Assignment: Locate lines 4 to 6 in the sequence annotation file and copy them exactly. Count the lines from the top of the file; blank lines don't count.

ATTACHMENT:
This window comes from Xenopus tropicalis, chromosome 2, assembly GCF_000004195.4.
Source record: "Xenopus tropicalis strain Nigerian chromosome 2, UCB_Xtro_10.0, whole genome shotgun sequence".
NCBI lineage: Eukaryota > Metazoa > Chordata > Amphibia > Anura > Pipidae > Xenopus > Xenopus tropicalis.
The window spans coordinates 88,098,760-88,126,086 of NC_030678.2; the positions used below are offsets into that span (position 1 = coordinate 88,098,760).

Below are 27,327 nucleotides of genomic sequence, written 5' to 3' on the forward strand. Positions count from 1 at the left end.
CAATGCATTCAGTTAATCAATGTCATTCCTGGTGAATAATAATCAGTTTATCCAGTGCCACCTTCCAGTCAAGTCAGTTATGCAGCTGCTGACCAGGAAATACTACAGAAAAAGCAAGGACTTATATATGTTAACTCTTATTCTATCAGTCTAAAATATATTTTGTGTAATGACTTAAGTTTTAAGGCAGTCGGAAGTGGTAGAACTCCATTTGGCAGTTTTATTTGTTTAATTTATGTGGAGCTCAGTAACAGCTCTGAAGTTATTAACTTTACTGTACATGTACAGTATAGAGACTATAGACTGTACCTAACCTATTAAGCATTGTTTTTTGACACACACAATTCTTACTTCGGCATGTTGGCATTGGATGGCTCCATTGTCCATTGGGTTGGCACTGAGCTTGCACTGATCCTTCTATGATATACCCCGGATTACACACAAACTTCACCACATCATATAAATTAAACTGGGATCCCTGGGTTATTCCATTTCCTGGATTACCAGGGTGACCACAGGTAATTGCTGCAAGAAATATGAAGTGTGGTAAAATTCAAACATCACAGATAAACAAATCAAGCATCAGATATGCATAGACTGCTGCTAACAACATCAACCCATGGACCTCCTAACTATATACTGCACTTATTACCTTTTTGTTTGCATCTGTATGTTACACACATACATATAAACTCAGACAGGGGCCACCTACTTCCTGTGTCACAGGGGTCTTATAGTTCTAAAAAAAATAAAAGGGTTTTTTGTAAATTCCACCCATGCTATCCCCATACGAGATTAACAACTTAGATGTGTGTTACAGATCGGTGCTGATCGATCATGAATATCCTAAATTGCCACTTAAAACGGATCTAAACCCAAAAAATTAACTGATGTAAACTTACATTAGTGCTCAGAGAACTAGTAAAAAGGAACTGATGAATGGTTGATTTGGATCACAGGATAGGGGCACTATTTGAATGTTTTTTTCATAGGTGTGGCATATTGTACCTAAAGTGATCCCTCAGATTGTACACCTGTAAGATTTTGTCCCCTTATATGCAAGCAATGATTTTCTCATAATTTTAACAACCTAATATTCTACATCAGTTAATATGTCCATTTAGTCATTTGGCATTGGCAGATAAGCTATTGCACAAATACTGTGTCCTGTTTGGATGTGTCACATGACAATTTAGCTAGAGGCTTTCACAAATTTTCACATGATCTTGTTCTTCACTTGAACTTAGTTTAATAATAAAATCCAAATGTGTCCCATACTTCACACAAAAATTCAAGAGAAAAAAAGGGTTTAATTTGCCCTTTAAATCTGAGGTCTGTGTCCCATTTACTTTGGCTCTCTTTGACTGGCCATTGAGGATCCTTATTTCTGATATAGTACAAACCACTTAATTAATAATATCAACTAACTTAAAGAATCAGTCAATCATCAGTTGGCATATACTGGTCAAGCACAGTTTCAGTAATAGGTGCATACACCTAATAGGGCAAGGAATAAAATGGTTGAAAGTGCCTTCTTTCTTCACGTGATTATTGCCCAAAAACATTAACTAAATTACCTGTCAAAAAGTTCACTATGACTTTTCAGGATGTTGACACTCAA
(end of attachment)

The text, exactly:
The window spans coordinates 88,098,760-88,126,086 of NC_030678.2; the positions used below are offsets into that span (position 1 = coordinate 88,098,760).

Below are 27,327 nucleotides of genomic sequence, written 5' to 3' on the forward strand. Positions count from 1 at the left end.
CAATGCATTCAGTTAATCAATGTCATTCCTGGTGAATAATAATCAGTTTATCCAGTGCCACCTTCCAGTCAAGTCAGTTATGCAGCTGCTGACCAGGAAATACTACAGAAAAAGCAAGGACTTATATATGTTAACTCTTATTCTATCAGTCTAAAATATATTTTGTGTAATGACTTAAGTTTTAAGGCAGTCGGAAGTGGTAGAACTCCATTTGGCAGTTTTATTTGTTTAATTTATGTGGAGCTCAGTAACAGCTCTGAAGTTATTAACTTTACTGTACATGTACAGTATAGAGACTATAGACTGTACCTAACCTATTAAGCATTGTTTTTTGACACACACAATTCTTACTTCGGCATGTTGGCATTGGATGGCTCCATTGTCCATTGGGTTGGCACTGAGCTTGCACTGATCCTTCTATGATATACCCCGGATTACACACAAACTTCACCACATCATATAAATTAAACTGGGATCCCTGGGTTATTCCATTTCCTGGATTACCAGGGTGACCACAGGTAATTGCTGCAAGAAATATGAAGTGTGGTAAAATTCAAACATCACAGATAAACAAATCAAGCATCAGATATGCATAGACTGCTGCTAACAACATCAACCCATGGACCTCCTAACTATATACTGCACTTATTACCTTTTTGTTTGCATCTGTATGTTACACACATACATATAAACTCAGACAGGGGCCACCTACTTCCTGTGTCACAGGGGTCTTATAGTTCTAAAAAAAATAAAAGGGTTTTTTGTAAATTCCACCCATGCTATCCCCATACGAGATTAACAACTTAGATGTGTGTTACAGATCGGTGCTGATCGATCATGAATATCCTAAATTGCCACTTAAAACGGATCTAAACCCAAAAAATTAACTGATGTAAACTTACATTAGTGCTCAGAGAACTAGTAAAAAGGAACTGATGAATGGTTGATTTGGATCACAGGATAGGGGCACTATTTGAATGTTTTTTTCATAGGTGTGGCATATTGTACCTAAAGTGATCCCTCAGATTGTACACCTGTAAGATTTTGTCCCCTTATATGCAAGCAATGATTTTCTCATAATTTTAACAACCTAATATTCTACATCAGTTAATATGTCCATTTAGTCATTTGGCATTGGCAGATAAGCTATTGCACAAATACTGTGTCCTGTTTGGATGTGTCACATGACAATTTAGCTAGAGGCTTTCACAAATTTTCACATGATCTTGTTCTTCACTTGAACTTAGTTTAATAATAAAATCCAAATGTGTCCCATACTTCACACAAAAATTCAAGAGAAAAAAAGGGTTTAATTTGCCCTTTAAATCTGAGGTCTGTGTCCCATTTACTTTGGCTCTCTTTGACTGGCCATTGAGGATCCTTATTTCTGATATAGTACAAACCACTTAATTAATAATATCAACTAACTTAAAGAATCAGTCAATCATCAGTTGGCATATACTGGTCAAGCACAGTTTCAGTAATAGGTGCATACACCTAATAGGGCAAGGAATAAAATGGTTGAAAGTGCCTTCTTTCTTCACGTGATTATTGCCCAAAAACATTAACTAAATTACCTGTCAAAAAGTTCACTATGACTTTTCAGGATGTTGACACTCAA